Left Continue shopping
Your Order

You have no items in your cart

Sleeping With Contact Lenses : Is it Safe for Your Eyes?

Sleeping With Contact Lenses : Is it Safe for Your Eyes?

Do you sleep with contact lenses in at nighttime? As tempting as it may be to leave the lenses in after a long day, this might not be a wise choice. If you weren’t already aware, sleeping with contacts can negatively affect your eye health and vision and increase the chances of eye infections according to the Centers for Disease Control and Prevention (CDC) in the US. 

If you have made this mistake before, you might have been lucky enough to get away with just dryness and minor irritation but in the long term, this can have far more serious consequences. Sleeping in your contacts can not only deprive your eyes of oxygen but can also expose your sensitive cornea to bacterial buildup and thus increase your risk of contracting eye infections. 

As always, it is important to follow your doctor’s advice and the recommendations and instructions given for your particular brand and type of lens. This is because it is far more dangerous to sleep in daily disposable lenses than it is to sleep in lenses meant for extended wear or night time use that have special technology that provide more moisture or allow higher oxygen permeation. 

What are Risks of Sleeping With Contacts In?

One of the concerns of sleeping in your contact lenses is a reduction in the amount of oxygen that reaches the cornea. Contact lenses, especially those designed for extended wear, are permeable to oxygen to some extent. However, when the eyes are closed during sleep, the supply of oxygen to the cornea is reduced. This can cause discomfort and redness. 

Like previously discussed, sleeping with your contact lenses also significantly increases the chance of getting an eye infection. The closed environment created by the lenses on the eyes can trap debris, bacteria, and other microorganisms. 

Extended wear of contact lenses without proper cleaning and disinfection can result in eye infections and inflammation of the cornea, which can be painful and may lead to more serious complications if not promptly treated. 

No matter the type of contacts you use, it is important to clean the lenses regularly with contact lens solution to remove dirt and debris from the lenses. If you want to know the step by step process of cleaning your lenses, read our article on contact lens solutions.  

Is it Possible to Go Blind From Sleeping With Contacts In?

While it is rare, sleeping in contact lenses might lead to severe eye infections and complications that could lead to vision impairment or even blindness. The primary concern is increased risk of microbial contamination when lenses are worn for extended periods. Although the risk of blindness is pretty low for the average person, it is important to consider the risks before sleeping with your lenses. 

Is it Safe to Nap in Contact Lenses?

While sleeping at night with your contact lenses in is not recommended, it is possible to nap for short periods of time with your lenses in, especially if the lenses are specifically designed for extended or continuous wear.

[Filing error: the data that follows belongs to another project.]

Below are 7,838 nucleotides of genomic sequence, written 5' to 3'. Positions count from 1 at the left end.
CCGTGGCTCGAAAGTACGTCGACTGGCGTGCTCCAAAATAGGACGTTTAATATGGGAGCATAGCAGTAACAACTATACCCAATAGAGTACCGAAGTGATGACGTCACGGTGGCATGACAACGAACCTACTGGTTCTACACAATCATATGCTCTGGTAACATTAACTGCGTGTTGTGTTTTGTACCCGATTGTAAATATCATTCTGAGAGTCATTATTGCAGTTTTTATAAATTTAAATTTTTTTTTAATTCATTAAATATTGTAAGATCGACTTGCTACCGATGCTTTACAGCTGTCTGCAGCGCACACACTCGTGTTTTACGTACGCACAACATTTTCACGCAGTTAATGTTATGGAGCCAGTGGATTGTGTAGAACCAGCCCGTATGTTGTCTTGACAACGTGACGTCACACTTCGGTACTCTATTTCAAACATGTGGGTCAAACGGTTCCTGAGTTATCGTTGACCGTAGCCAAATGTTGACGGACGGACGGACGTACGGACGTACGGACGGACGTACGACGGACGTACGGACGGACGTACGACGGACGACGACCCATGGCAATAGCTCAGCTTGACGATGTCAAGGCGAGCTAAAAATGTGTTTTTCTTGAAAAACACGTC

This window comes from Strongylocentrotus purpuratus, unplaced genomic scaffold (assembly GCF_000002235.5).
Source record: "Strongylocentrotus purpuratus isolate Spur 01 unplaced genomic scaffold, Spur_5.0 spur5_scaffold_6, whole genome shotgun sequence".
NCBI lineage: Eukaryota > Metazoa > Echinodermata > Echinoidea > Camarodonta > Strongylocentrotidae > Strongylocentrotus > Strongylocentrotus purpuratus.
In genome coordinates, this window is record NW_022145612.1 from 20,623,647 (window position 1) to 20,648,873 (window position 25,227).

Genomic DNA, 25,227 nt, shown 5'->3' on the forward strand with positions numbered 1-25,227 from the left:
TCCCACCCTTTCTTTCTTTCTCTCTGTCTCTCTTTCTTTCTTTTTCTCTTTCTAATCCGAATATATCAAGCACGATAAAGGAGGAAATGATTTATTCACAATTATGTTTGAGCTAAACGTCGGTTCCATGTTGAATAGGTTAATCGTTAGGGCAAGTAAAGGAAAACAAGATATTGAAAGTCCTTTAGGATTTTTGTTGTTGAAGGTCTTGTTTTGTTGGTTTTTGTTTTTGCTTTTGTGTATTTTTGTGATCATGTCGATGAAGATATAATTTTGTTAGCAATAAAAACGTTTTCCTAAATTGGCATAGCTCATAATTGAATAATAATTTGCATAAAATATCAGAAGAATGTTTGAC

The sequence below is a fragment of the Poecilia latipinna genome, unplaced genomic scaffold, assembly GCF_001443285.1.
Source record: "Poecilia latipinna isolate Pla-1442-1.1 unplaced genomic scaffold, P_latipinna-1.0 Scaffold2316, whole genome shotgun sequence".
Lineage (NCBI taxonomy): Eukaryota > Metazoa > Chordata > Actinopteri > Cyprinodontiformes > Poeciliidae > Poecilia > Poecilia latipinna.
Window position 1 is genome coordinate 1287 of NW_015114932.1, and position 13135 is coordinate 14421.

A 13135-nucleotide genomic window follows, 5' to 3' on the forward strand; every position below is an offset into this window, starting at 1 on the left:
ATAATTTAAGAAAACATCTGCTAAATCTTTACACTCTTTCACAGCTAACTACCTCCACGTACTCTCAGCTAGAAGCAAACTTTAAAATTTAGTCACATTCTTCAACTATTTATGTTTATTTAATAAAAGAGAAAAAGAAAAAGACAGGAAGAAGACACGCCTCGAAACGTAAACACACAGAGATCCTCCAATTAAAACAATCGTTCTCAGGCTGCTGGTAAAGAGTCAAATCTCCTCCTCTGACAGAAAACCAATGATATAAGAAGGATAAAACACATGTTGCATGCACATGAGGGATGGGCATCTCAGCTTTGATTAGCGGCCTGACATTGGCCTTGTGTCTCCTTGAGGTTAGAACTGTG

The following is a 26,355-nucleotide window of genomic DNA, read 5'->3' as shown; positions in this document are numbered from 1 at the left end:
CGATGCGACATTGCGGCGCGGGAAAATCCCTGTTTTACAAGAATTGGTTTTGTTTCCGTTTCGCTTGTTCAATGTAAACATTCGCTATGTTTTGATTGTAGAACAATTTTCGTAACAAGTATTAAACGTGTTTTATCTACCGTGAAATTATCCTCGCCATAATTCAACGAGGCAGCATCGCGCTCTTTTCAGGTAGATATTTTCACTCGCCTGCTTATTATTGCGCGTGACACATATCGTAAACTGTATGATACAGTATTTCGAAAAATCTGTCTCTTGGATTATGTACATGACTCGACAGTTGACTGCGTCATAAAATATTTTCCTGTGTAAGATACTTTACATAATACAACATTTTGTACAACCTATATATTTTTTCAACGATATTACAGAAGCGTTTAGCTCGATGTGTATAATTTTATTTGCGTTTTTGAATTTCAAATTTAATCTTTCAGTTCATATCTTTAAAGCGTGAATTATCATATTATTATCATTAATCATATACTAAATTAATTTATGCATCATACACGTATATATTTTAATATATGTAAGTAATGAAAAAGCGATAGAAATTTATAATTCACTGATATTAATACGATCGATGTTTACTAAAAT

However, to minimize the risk of discomfort or infections, you should stick to the prescribed wearing schedule and use lenses specifically designed for extended wear whenever possible. Extended wear contact lenses can be safely worn for extended periods, even during sleep. If you are looking for high performance extended wear lenses, the Air Optix Night and Day Lens are a good option as they are suitable for continuous wear, day and night, available on adasat.com

Air Optix Night and Day Lens 3pk

I Accidentally Fell Asleep With My Contact Lenses In, What Do I Do? 

Occasionally, we all make mistakes and engage in behaviors that are not good for us. The solution is to avoid the mistake from recurring in the future. The same is true of falling asleep with your lenses in. 

As soon as you wake up, remove the contact lenses and dispose of them if they are daily disposable lenses or clean the lenses and store them in a lens solution if they are extended wear lenses. 

Assess your vision and be attentive towards any kind of discomfort. Minor discomfort or blurred vision can be overcome by allowing your eyes to rest for some time. If your eyes feel dry, you can also use eye drops to lubricate your cornea and soothe irritation. 

If you feel any lasting discomfort, contact your eye doctor immediately for evaluation and treatment.

How to Store Your Contact Lenses While You Sleep

Store Your Contact Lenses While You Sleep

So wearing contact lenses while sleeping is not a great idea. Instead, we recommend that you store your lenses in a contact lens case filled with contact solution. This only applies to extended wear lenses. Rinse and clean your lenses with contact lens solution and do the same with your lens case. Soak your lenses in the solution for a minimum of 4 to 6 hours before wearing them again.

Learn More About Contact Lens Usage 

New to the world of contact lenses? Check out our article on Wearing Contact Lenses for the First Time to learn more about proper contact lens usage. Having trouble reading your contact lens prescription? Read our Contact Lens Prescription Guide where we demystify the meaning of those complicated abbreviations and symbols on your prescription.

Shop Contact Lenses and Solutions   

Looking for your new set of contacts and eyeglasses? Shop a wide range of medical lenses, colored lenses and contact lens solutions and eye drops from popular brands on our website.